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The Taub Faculty of Computer Science Events and Talks

Leveraging Drug Modalities for Drug Repurposing
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Galia Nordon (Ph.D. Thesis Seminar)
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Sunday, 04.04.2021, 11:00
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Zoom Lecture: 96920869630
For password to lecture, please contact:
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Advisor: rof. B. Kimelfeld, Dr. K. Radinsky, Prof. V. Shalev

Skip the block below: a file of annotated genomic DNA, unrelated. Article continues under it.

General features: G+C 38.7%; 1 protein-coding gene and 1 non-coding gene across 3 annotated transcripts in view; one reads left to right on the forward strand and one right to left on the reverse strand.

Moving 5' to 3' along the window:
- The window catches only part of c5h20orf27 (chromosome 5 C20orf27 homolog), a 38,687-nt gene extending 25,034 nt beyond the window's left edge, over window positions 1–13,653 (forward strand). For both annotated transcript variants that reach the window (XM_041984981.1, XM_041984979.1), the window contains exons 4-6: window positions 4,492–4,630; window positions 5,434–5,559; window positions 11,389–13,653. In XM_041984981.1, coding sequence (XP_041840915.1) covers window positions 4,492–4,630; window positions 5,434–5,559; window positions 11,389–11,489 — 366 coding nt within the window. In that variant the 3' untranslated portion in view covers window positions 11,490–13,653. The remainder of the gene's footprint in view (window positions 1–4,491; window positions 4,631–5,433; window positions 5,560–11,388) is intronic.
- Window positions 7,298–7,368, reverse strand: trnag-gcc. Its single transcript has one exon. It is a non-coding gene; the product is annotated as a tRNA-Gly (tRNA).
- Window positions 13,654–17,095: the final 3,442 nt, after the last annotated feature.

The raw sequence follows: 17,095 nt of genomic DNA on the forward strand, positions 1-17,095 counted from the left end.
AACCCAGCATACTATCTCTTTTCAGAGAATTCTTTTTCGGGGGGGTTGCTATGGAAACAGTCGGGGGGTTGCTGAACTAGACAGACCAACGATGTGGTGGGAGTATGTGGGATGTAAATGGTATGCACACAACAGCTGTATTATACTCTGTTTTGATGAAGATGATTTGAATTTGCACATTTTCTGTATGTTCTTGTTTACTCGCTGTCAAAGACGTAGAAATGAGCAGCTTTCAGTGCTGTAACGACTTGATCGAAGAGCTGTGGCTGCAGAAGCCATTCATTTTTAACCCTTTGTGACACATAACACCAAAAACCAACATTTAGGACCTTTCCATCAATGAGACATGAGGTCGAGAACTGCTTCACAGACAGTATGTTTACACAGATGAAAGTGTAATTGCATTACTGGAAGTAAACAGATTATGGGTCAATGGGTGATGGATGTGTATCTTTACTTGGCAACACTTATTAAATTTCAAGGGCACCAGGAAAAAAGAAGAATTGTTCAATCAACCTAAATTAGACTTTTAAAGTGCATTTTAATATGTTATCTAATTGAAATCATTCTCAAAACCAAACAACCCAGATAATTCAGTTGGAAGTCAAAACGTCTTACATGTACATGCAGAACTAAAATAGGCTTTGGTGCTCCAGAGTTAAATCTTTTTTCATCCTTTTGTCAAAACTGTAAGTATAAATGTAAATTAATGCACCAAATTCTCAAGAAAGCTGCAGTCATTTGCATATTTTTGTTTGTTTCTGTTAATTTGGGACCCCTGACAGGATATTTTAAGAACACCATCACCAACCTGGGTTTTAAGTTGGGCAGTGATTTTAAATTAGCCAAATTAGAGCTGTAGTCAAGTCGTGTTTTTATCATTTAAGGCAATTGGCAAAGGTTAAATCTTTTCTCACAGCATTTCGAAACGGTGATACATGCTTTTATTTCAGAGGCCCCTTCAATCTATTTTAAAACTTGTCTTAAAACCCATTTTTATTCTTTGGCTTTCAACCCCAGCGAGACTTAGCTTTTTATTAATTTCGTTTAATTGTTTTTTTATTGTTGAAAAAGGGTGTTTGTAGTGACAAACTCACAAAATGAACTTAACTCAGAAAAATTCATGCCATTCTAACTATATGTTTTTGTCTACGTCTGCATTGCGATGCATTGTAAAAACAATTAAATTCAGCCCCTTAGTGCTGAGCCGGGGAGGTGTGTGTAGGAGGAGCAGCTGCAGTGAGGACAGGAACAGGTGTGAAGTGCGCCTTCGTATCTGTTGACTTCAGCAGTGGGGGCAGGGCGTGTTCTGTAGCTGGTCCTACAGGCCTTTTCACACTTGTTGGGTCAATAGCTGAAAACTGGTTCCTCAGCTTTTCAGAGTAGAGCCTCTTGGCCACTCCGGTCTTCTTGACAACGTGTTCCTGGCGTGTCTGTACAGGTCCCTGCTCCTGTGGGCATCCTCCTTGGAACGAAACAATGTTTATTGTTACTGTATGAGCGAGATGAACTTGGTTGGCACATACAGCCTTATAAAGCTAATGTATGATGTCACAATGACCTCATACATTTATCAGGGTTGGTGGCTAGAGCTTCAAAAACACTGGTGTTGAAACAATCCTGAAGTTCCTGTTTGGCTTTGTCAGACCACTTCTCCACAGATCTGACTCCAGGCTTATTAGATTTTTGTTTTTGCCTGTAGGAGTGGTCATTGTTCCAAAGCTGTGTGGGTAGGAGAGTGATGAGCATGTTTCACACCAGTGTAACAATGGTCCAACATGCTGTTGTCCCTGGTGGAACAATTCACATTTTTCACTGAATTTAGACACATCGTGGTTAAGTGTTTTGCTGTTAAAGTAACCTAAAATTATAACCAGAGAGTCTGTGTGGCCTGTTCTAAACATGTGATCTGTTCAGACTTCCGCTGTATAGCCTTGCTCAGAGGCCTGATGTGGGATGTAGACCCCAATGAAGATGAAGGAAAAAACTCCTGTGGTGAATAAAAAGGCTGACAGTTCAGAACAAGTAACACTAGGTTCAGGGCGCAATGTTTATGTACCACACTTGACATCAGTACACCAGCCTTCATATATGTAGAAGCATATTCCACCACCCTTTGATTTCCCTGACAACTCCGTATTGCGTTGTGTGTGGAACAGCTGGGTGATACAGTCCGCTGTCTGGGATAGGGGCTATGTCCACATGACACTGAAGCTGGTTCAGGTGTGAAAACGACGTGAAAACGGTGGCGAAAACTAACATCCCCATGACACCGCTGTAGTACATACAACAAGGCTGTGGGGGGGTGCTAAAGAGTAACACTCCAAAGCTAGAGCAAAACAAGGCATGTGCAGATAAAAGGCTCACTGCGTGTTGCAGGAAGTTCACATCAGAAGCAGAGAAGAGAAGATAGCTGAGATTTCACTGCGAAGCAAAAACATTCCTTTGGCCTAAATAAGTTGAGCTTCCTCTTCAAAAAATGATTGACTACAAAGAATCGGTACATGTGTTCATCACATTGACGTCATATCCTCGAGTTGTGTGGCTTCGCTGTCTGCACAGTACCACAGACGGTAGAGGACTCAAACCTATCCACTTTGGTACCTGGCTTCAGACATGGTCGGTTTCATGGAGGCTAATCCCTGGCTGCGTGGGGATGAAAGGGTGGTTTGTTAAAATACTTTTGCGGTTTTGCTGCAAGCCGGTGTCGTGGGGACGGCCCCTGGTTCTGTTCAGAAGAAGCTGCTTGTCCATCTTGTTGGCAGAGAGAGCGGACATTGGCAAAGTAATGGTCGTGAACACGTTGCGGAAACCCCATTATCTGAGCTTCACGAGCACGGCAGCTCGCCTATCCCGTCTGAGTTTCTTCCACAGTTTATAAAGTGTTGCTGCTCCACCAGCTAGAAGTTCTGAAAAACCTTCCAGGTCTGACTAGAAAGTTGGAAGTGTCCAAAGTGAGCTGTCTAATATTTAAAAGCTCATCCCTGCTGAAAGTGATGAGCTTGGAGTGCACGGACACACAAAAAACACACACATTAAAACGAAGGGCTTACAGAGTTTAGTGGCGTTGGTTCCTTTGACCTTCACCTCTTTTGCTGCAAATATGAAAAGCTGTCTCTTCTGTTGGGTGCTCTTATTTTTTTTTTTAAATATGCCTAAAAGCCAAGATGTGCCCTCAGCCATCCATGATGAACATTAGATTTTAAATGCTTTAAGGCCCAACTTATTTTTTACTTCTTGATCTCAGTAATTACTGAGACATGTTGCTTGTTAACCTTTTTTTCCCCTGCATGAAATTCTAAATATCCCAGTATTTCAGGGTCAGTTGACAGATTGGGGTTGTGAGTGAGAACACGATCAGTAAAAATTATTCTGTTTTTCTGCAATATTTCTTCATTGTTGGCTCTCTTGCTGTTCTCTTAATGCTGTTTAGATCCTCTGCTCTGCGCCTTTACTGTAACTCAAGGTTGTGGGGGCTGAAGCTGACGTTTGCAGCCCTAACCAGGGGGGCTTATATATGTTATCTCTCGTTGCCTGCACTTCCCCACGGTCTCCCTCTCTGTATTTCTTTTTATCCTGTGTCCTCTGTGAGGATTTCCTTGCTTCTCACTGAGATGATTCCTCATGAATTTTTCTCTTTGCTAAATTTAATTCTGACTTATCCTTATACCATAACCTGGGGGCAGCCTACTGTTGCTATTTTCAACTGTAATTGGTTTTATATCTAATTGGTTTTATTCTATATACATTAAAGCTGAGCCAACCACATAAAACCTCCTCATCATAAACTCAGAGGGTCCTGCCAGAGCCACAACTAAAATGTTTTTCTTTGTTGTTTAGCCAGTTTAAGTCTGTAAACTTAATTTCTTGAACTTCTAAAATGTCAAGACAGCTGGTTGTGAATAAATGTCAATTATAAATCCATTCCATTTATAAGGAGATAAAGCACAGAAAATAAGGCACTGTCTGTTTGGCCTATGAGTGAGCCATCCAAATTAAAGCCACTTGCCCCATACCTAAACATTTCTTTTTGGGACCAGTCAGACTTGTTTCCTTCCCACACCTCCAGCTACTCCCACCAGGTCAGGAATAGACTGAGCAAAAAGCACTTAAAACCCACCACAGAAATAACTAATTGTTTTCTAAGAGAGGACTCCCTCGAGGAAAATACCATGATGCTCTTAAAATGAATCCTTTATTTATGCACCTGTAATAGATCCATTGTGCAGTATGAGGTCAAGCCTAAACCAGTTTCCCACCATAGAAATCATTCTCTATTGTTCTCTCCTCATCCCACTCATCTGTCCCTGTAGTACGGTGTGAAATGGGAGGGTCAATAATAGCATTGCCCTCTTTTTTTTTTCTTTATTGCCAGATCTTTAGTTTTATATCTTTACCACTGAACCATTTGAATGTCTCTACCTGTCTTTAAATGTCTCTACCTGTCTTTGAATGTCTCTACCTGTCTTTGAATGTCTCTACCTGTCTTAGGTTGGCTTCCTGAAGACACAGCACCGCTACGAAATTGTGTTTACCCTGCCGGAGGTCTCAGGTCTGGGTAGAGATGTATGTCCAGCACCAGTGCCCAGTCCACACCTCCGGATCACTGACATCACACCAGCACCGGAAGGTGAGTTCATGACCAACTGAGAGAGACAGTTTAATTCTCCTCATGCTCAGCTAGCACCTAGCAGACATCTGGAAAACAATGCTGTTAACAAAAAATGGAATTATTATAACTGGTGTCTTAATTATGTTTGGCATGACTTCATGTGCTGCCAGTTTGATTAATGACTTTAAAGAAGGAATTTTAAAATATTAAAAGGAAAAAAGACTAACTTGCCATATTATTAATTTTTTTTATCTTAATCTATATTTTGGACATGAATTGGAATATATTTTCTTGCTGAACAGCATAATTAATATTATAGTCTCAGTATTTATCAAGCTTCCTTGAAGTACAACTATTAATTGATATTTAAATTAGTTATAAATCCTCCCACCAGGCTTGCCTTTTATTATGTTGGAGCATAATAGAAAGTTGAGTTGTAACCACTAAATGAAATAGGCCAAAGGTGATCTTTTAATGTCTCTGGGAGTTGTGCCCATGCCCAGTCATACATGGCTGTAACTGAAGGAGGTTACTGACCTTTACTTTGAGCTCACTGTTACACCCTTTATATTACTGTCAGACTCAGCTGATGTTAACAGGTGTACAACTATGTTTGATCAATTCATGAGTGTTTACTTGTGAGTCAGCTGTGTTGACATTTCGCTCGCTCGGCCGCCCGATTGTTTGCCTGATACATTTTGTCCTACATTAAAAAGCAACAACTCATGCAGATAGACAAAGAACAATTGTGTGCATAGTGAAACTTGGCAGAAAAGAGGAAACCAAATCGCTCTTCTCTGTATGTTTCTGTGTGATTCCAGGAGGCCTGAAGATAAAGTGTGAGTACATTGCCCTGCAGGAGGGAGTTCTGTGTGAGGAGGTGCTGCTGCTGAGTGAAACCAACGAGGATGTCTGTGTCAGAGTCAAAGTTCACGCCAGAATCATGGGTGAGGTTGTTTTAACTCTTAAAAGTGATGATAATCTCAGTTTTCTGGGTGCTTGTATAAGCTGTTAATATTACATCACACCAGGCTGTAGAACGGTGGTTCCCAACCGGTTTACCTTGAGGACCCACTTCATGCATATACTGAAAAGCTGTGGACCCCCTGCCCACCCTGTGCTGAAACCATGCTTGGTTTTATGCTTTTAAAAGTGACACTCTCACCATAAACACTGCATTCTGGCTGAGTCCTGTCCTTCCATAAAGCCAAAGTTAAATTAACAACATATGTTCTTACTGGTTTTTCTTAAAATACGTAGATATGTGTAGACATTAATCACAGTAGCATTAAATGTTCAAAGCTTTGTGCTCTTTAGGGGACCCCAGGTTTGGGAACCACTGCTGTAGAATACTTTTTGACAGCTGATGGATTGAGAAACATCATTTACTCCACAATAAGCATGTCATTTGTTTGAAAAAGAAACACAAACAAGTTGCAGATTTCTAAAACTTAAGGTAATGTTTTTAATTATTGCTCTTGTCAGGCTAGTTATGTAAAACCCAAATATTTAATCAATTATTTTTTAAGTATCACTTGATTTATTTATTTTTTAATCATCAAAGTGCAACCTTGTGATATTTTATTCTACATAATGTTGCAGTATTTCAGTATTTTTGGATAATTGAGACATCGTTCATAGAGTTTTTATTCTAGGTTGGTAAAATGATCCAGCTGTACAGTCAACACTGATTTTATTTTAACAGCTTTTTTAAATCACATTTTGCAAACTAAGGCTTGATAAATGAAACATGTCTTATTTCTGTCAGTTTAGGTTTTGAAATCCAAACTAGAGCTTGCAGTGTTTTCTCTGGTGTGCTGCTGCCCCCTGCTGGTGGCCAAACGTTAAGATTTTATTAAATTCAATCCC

Drug repurposing is the process of applying known drugs to treat new diseases. Successful repurposing can reduce costs and time to market as medications have already passed studies of human safety. It is an important task due to the length of time and the large cost of novel drug development. In recent years, alongside the growing resources needed for developing new drugs, large biomedical repositories are becoming available as well as the maturing technology for analyzing them. These factors make the task of drug repurposing a relevant and important one. In this thesis we address the task of drug repurposing using three data modalities: (1) Electronic Health Records collected for over 10 years for over 2 million patients. (2) Biomedical literature consisting of over 28 million publications. (3) The chemical structure of the drug compound. These modalities are complementary as each of them provides a different kind of information. Electronic health records hold comprehensive observational data, biomedical literature holds theoretical knowledge, and the chemical structure describes the fundamental properties of the drug. We describe the results obtained from analyzing electronic health records, regarding the task of drug re-purposing for Hypertension and Type II Diabetes as well as consequent discoveries made regrading the effects of beta-blockers on Parkinson's morbidity. We discuss the challenges in such an analysis and continue to demonstrate how combining literature knowledge may aid this task. We further build a medical-condition causal graph based on these two repositories. We then demonstrate the use of the chemical structure modality: alone, for the task of lead optimization, and combined with biomedical literature, for the task of embedding drugs in a vector space. We show the embedding we obtain is useful in predicting drug repurposing.